Politics in Pakistan having veered increasingly towards confrontationist postures and away from the ruling PPP’s oft-repeated mantra of ‘reconciliation’, it should not come as a surprise that any and all criticism, including the mildest and most apologetic, invites fierce verbal retaliation. This has increasingly been in evidence from the PPP government at the highest level, a seeming loss of patience with its numerous and increasingly vocal critics. Take for example the statement of PML-N chief Nawaz Sharif after his meetings with Akhtar Mengal and Talal Bugti. Nawaz expressed his sympathy, solidarity and support for the suffering people of Balochistan, adding that if the Baloch leaders think that the presence of the army and Frontier Corps (FC) would impede the holding of free and fair elections, they should be withdrawn. In the same breath, Nawaz said he was not inclined to criticise the PPP government needlessly, but only pointing out the critical need to address the issue of Balochistan. Federal Information Minister Qamar Zaman Kaira, instead of approaching the issue in the serious mien he says it deserves, chose to indulge in political point scoring by sarcastically inviting Nawaz to guarantee peace in Balochistan and the government would withdraw the army and FC. The suggestion of course is absurd. Nawaz Sharif or the PML-N are not in power either at the Centre or in Balochistan. How then can they be asked to take this responsibility? Mr Kaira went on to accept the situation in Balochistan was sensitive and serious and required urgent solution, but at the same time hid behind the formula that ‘forces’ behind the complex situation in the province want to endanger national unity. If the reference is to the separatist sentiment in Balochistan, this is hardly a secret. On the other hand, the worthy minister should also focus on the ‘forces’ right in front of our eyes who, arguably, through their repressive policies, are ensuring that national unity is threatened in no uncertain terms. Mr Kaira reiterated the government’s ‘resolve’ to resolve the issue, but in the same breath made some startling revelations. He said the secret agencies were working under the government and had answered all the accusations against them in the Supreme Court (SC). Now this is stretching credibility to breaking point. Everyone knows by now, including the SC, that the secret agencies and the FC are involved in enforced disappearances, torture and dumping dead bodies all over the province. If Mr Kaira’s claim is taken at face value, it would imply the government is complicit in this ‘kill and dump’ policy, a claim it is certain the minister would balk at on reflection. If we leave the penchant of our political culture to indulge in point scoring and making serious issues a political football, it would be in the fitness of things to remind ourselves once again of the ground realities in Balochistan. Long simmering resentments and grievances of the people of the province first found expression in a return of young militants to the mountains in 2002 to wage the only form of resistance they concluded would make any difference to their plight, having been utterly frustrated in their efforts to ‘engage’ with the system for 25 years between the end of the last resistance in 1977 and the start of the current fifth one. The situation was exacerbated and polarised even further when Nawab Akbar Bugti was killed by the Musharraf regime in 2006. Since then, a new and formerly unknown factor has entered the scenario. There are reports that in order to maintain plausible deniability and carry out actions to defame the Baloch nationalist resistance, the intelligence agencies have nurtured local mercenary proxies who not only carry out abductions and killings of dissidents, they also carry out orders (in return for money of course) to kill settlers and other innocents to defame the nationalist resistance and solidify opinion elsewhere against the just demands of the Baloch. If any of the nationalists were at any point indulging in such misguided tactics, it appears better sense has prevailed in their ranks. Evidence of this is the reduced instances of settler targeting over the last two years. Perhaps the residual incidents are now authored by the proxies mentioned above for totally mercenary reasons. If there is any truth to these assertions, it is a very dangerous game in an already very dangerous situation. Given the incrementally growing worry over the largest in area province of the country with great geo-strategic importance and development potential, it is heartening to note that on the eve of his departure for Russia, COAS General Kayani has stated that the military will support any political settlement in Balochistan within the confines of the constitution. Since it is the military that is accused of running the show in the province (with the chief minister a top candidate for being included in the list of ‘missing persons’), this statement may represent a chink of light in the darkness that has overtaken Balochistan, towards a political solution of an essentially political problem.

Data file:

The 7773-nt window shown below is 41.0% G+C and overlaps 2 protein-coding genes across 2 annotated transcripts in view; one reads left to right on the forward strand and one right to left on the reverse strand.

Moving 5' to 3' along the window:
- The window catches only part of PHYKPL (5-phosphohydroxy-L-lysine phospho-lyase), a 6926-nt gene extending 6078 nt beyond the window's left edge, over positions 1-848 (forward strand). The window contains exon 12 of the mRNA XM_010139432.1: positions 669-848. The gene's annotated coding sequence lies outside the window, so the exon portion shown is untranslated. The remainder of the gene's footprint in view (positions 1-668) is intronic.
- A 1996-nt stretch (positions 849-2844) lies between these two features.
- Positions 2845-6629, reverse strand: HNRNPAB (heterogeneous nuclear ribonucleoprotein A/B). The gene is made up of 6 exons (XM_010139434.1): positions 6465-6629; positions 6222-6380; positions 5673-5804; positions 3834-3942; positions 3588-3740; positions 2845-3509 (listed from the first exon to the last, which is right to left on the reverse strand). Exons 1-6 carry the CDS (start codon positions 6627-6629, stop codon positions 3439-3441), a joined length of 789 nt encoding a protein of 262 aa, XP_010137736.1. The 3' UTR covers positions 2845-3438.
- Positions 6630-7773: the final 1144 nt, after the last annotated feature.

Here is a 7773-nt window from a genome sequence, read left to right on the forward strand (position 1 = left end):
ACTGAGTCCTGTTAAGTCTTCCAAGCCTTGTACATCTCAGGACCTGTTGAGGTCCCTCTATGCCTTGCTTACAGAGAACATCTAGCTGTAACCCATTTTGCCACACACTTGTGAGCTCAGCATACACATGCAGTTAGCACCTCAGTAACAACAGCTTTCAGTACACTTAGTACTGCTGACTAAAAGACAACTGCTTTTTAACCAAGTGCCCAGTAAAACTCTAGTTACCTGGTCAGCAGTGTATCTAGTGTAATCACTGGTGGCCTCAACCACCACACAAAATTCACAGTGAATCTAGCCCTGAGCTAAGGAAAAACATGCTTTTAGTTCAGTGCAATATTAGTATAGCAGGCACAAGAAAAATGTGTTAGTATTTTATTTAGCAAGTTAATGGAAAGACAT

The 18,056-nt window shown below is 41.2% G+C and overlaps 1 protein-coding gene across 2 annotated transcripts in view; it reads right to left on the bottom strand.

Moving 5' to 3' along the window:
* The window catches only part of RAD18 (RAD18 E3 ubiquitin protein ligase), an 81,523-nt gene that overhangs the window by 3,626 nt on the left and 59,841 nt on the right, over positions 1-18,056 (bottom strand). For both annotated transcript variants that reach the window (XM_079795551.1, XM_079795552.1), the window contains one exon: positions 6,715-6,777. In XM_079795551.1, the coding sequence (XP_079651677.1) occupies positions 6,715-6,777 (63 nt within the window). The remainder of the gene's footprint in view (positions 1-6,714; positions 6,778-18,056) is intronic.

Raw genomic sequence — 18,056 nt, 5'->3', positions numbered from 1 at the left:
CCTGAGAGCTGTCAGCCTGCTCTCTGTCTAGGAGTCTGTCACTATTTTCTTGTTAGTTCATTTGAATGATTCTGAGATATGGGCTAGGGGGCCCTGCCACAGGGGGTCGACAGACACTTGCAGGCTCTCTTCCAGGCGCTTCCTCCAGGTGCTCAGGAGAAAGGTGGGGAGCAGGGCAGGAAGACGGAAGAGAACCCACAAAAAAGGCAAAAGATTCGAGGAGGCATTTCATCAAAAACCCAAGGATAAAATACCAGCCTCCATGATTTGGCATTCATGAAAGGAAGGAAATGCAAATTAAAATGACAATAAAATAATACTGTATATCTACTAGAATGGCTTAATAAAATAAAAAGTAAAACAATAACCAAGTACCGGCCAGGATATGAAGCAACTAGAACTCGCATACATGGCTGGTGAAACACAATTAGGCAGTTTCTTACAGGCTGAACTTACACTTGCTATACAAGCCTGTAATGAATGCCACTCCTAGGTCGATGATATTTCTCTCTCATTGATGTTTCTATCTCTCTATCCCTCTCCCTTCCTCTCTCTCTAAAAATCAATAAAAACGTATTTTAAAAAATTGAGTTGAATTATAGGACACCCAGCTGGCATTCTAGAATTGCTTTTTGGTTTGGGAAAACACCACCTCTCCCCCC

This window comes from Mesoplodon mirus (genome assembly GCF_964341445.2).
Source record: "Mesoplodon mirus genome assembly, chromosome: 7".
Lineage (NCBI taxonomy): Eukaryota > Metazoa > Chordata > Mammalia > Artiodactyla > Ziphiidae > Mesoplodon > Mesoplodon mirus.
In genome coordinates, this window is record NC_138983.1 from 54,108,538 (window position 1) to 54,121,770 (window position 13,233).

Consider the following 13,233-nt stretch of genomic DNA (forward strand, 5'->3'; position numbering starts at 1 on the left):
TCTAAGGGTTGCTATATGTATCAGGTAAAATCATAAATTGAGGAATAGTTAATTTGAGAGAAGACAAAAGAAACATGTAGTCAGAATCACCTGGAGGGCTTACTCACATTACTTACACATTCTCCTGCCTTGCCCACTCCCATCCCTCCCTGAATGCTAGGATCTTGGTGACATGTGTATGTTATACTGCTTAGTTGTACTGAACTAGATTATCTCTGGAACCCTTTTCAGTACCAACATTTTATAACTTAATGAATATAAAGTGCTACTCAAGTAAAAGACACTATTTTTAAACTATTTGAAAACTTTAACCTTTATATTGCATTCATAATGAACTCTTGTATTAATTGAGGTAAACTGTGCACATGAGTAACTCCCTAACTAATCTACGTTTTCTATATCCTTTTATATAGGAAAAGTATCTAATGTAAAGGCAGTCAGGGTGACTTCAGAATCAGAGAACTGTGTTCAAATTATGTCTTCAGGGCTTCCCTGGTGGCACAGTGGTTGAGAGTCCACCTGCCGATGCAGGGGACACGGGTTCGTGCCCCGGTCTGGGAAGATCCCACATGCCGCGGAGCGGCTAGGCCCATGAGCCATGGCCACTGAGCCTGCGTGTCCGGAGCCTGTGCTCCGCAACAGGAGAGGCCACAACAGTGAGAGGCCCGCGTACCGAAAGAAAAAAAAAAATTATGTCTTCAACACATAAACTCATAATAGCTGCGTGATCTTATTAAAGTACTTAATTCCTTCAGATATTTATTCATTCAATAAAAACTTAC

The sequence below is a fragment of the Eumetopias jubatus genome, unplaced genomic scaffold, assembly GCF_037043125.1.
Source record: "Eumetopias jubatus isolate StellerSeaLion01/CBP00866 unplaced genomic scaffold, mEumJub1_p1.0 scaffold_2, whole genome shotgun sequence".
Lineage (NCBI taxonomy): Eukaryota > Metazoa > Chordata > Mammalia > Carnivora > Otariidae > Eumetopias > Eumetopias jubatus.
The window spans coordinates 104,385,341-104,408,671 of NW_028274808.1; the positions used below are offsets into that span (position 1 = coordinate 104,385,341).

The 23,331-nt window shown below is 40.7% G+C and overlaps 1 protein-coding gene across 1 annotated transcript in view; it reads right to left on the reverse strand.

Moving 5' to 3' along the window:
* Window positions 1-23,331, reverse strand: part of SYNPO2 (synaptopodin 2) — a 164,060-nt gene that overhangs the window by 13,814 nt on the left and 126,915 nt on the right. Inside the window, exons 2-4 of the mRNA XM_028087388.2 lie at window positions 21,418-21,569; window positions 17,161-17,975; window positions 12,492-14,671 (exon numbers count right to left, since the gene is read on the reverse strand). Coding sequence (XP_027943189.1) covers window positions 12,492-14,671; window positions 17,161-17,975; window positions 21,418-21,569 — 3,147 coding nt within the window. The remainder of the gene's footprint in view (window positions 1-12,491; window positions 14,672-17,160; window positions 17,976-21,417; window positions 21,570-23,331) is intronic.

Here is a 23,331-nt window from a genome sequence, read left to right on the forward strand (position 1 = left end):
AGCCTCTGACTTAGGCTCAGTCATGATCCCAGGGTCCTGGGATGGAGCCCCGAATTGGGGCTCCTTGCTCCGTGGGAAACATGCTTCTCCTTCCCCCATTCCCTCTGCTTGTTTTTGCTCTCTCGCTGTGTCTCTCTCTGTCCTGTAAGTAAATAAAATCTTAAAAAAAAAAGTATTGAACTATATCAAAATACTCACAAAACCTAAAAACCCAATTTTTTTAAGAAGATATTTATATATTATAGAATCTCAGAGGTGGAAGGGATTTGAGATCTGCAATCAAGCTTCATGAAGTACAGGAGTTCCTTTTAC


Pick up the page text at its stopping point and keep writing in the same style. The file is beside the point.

Pakistan‚ Russia agree to enhance Bilateral Cooperation